Then, there is one more difficulty: translating what I read to string, position and finger. I have found that often my brain says A string, third fret long before I read C. I don't know if this is good or bad and often wonder if I should read first and play second when I study a new piece, or I should try to do both at the same time. On piano this is so much easier. On guitar it is much worse.

Last edited by Michele C.; 11/06/14 11:50 AM.

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Re: lessons have you ever taken any ??? [Re: Michele C.] #2638393 11/06/14 03:46 PM
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Michele, I am learning to sight read by means of this book:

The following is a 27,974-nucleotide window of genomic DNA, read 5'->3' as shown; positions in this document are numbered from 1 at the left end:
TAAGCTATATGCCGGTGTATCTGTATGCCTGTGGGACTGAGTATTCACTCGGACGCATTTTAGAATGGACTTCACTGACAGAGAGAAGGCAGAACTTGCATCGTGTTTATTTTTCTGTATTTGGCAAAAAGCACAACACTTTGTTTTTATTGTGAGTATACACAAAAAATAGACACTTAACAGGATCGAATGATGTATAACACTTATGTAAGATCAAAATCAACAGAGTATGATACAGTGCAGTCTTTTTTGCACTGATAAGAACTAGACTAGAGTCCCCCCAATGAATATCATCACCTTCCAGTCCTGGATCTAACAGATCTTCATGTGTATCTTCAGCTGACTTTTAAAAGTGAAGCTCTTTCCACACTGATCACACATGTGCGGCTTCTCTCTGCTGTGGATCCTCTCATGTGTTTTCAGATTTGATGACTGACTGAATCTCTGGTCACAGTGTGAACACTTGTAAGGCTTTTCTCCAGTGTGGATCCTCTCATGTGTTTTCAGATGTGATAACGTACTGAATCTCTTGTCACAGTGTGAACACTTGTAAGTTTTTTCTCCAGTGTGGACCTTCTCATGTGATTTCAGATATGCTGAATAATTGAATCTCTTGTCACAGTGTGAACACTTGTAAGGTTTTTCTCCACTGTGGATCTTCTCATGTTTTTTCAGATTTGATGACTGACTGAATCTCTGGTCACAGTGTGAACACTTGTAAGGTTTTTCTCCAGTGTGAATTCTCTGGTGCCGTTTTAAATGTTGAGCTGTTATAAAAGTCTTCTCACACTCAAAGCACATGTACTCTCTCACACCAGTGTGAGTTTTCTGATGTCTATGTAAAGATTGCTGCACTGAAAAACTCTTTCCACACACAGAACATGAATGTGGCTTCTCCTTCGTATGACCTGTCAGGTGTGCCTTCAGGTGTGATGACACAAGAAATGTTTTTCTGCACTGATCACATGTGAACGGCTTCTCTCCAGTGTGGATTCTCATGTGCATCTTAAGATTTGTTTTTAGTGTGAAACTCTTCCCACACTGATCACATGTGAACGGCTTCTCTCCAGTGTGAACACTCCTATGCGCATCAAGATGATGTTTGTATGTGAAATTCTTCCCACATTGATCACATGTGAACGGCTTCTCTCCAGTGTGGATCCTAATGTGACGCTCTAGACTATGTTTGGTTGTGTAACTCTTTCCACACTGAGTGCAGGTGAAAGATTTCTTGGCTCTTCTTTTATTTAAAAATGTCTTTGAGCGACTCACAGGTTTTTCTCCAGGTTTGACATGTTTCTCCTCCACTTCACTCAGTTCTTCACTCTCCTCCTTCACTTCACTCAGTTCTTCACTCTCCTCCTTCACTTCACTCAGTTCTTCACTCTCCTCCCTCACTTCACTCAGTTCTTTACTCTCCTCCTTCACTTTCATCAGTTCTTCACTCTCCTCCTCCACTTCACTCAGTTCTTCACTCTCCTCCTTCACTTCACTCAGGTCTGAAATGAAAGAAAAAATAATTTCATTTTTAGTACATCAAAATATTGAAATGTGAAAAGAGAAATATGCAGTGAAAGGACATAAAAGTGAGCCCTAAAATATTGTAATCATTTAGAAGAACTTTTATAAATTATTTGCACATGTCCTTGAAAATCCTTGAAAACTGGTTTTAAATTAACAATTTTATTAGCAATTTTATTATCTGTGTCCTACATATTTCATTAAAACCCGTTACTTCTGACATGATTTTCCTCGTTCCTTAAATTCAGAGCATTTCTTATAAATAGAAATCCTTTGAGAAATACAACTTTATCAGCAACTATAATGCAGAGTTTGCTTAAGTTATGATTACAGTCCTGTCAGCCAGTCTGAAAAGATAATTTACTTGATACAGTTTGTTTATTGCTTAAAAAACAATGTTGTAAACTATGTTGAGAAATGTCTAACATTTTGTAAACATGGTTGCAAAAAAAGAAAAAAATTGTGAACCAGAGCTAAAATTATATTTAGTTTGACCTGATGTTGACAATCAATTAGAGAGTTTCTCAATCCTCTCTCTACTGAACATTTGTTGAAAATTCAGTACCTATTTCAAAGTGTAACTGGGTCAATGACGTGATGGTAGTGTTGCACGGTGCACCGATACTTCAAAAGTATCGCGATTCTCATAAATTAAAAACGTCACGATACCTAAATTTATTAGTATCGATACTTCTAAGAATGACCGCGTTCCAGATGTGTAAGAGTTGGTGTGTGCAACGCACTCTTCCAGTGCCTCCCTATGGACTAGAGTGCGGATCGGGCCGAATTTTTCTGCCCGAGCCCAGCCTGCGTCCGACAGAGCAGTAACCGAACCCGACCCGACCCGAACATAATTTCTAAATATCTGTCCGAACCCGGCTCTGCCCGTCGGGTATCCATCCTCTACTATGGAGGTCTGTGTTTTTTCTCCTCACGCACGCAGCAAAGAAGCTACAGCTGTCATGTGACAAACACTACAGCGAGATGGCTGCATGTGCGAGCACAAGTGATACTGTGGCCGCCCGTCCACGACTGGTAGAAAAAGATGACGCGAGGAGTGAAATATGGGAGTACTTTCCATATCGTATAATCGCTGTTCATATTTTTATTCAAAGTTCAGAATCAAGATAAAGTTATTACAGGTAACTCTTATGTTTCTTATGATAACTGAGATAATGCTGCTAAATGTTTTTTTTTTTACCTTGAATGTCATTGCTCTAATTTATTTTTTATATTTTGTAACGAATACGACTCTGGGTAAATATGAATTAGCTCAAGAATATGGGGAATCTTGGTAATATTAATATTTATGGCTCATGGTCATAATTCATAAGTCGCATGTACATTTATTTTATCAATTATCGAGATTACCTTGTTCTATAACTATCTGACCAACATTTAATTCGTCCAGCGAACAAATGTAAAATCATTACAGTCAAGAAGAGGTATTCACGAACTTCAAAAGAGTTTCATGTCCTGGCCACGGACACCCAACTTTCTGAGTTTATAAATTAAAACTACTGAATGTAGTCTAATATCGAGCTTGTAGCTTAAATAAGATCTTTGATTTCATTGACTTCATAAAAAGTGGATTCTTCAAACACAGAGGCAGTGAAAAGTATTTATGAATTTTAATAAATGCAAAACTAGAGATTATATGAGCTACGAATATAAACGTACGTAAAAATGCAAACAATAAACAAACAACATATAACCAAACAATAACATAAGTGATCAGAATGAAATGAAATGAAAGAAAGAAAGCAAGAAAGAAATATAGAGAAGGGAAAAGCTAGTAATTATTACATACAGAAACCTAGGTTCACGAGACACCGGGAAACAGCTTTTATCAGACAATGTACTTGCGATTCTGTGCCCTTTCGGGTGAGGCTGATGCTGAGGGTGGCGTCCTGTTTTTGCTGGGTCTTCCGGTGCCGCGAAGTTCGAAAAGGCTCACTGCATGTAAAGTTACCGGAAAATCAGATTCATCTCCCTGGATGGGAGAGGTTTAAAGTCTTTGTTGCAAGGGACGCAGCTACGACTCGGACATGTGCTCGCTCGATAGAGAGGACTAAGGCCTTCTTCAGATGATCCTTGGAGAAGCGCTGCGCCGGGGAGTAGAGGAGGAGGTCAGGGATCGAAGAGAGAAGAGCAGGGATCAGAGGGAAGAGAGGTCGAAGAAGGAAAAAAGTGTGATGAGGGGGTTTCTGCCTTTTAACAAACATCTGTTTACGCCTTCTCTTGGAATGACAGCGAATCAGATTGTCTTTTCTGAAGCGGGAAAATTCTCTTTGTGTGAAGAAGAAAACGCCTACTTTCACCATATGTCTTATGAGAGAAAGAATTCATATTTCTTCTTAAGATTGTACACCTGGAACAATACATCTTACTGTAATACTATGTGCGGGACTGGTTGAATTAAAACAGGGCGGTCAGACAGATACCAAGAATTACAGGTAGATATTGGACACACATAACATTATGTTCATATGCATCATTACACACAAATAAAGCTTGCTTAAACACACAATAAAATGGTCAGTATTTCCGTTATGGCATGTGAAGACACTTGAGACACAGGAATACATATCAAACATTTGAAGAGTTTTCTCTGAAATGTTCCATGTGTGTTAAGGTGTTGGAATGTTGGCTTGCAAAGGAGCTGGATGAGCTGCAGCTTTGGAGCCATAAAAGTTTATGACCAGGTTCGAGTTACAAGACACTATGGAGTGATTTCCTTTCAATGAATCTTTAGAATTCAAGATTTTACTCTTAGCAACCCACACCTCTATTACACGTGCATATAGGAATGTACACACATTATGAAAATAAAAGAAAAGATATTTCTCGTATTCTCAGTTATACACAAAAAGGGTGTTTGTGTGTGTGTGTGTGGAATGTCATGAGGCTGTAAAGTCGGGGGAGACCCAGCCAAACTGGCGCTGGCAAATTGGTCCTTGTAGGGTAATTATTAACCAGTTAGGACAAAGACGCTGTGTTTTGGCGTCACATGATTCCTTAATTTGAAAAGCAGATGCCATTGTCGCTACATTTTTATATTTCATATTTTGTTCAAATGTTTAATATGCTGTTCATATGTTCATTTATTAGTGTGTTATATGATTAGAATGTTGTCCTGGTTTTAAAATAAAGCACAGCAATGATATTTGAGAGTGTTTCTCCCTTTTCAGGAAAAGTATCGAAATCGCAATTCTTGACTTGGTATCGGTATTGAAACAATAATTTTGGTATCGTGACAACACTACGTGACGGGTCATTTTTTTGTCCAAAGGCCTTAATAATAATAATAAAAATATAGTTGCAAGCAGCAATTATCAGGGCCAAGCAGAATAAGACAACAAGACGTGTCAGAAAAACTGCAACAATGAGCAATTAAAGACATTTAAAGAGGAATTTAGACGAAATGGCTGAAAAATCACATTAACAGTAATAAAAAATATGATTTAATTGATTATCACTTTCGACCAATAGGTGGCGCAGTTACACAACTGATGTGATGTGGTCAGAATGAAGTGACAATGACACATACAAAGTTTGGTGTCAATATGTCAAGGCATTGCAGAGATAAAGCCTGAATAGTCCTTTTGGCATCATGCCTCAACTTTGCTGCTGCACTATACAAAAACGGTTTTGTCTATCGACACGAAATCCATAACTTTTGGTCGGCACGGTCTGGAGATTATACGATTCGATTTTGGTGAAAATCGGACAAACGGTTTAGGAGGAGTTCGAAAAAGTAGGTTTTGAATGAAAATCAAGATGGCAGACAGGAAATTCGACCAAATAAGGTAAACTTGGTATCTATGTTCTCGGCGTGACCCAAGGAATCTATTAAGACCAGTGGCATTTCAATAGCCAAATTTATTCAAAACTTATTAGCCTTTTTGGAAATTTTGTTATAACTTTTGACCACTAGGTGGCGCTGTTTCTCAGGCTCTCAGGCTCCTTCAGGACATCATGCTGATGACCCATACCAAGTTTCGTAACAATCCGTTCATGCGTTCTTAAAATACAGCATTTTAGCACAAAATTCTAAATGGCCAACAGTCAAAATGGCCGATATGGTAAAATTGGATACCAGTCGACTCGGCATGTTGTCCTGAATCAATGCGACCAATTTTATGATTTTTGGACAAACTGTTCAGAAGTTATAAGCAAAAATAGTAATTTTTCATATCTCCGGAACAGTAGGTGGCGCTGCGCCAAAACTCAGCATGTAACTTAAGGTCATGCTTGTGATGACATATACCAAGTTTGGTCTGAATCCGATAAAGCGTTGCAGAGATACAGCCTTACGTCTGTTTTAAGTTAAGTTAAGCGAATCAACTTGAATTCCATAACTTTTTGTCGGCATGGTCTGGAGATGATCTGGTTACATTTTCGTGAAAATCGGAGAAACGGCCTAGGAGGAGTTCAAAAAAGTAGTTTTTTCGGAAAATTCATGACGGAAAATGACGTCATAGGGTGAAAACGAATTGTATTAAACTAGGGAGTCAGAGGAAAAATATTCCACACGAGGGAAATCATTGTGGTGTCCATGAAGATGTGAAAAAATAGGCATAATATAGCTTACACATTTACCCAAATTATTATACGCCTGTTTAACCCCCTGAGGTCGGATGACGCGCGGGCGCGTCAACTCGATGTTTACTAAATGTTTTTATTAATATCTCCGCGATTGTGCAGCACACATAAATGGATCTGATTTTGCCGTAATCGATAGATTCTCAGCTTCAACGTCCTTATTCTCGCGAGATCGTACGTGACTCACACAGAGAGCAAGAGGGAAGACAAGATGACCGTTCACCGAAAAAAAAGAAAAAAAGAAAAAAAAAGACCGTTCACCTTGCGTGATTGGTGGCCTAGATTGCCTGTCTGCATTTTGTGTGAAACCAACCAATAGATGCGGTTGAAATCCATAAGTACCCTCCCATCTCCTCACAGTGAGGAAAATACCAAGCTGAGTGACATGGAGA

Single String Studies For Bass

Well, the 6-string version cos I got the book when I bought a 6-string bass (which I sold a while later). The exercises are not exciting in a musical sense, and I am not doing it exactly like the book suggests (i.e. NOT look at the neck at all) cos I have trouble enough with the sight reading part.

I try and get 10 minutes in every night before I go to bed but in reality I do this 3 evenings out of 7, give or take. So while my progress is slow, it IS getting somewhat better. Like you said, it's a matter of exercising until you no longer have to think about it. I'm not there yet!


"I'm a work in progress." Micky Barnes

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Re: lessons have you ever taken any ??? [Re: EddiePlaysBass] #2638472 11/06/14 07:26 PM
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jeremy c Offline
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That's a crazy book.